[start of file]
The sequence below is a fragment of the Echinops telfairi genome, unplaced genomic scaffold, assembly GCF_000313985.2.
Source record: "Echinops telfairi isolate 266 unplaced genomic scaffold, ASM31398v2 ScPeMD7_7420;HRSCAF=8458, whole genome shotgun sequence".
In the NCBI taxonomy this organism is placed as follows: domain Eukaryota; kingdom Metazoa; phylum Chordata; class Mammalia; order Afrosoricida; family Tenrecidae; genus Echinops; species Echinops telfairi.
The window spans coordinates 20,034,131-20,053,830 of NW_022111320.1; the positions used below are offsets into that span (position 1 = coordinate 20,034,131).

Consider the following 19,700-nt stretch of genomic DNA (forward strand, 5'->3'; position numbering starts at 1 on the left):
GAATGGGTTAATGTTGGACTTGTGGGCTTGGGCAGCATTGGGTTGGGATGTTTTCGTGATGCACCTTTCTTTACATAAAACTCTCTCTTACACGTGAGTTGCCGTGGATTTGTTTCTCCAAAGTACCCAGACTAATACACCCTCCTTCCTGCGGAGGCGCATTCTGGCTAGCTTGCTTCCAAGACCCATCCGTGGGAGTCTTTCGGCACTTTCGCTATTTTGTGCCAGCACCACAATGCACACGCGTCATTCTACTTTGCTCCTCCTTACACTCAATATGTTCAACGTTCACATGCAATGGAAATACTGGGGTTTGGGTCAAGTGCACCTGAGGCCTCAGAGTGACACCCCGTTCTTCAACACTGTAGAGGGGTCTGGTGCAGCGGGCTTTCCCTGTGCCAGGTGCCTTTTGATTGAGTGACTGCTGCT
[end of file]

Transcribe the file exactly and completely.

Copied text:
The sequence below is a fragment of the Echinops telfairi genome, unplaced genomic scaffold, assembly GCF_000313985.2.
Source record: "Echinops telfairi isolate 266 unplaced genomic scaffold, ASM31398v2 ScPeMD7_7420;HRSCAF=8458, whole genome shotgun sequence".
In the NCBI taxonomy this organism is placed as follows: domain Eukaryota; kingdom Metazoa; phylum Chordata; class Mammalia; order Afrosoricida; family Tenrecidae; genus Echinops; species Echinops telfairi.
The window spans coordinates 20,034,131-20,053,830 of NW_022111320.1; the positions used below are offsets into that span (position 1 = coordinate 20,034,131).

Consider the following 19,700-nt stretch of genomic DNA (forward strand, 5'->3'; position numbering starts at 1 on the left):
GAATGGGTTAATGTTGGACTTGTGGGCTTGGGCAGCATTGGGTTGGGATGTTTTCGTGATGCACCTTTCTTTACATAAAACTCTCTCTTACACGTGAGTTGCCGTGGATTTGTTTCTCCAAAGTACCCAGACTAATACACCCTCCTTCCTGCGGAGGCGCATTCTGGCTAGCTTGCTTCCAAGACCCATCCGTGGGAGTCTTTCGGCACTTTCGCTATTTTGTGCCAGCACCACAATGCACACGCGTCATTCTACTTTGCTCCTCCTTACACTCAATATGTTCAACGTTCACATGCAATGGAAATACTGGGGTTTGGGTCAAGTGCACCTGAGGCCTCAGAGTGACACCCCGTTCTTCAACACTGTAGAGGGGTCTGGTGCAGCGGGCTTTCCCTGTGCCAGGTGCCTTTTGATTGAGTGACTGCTGCT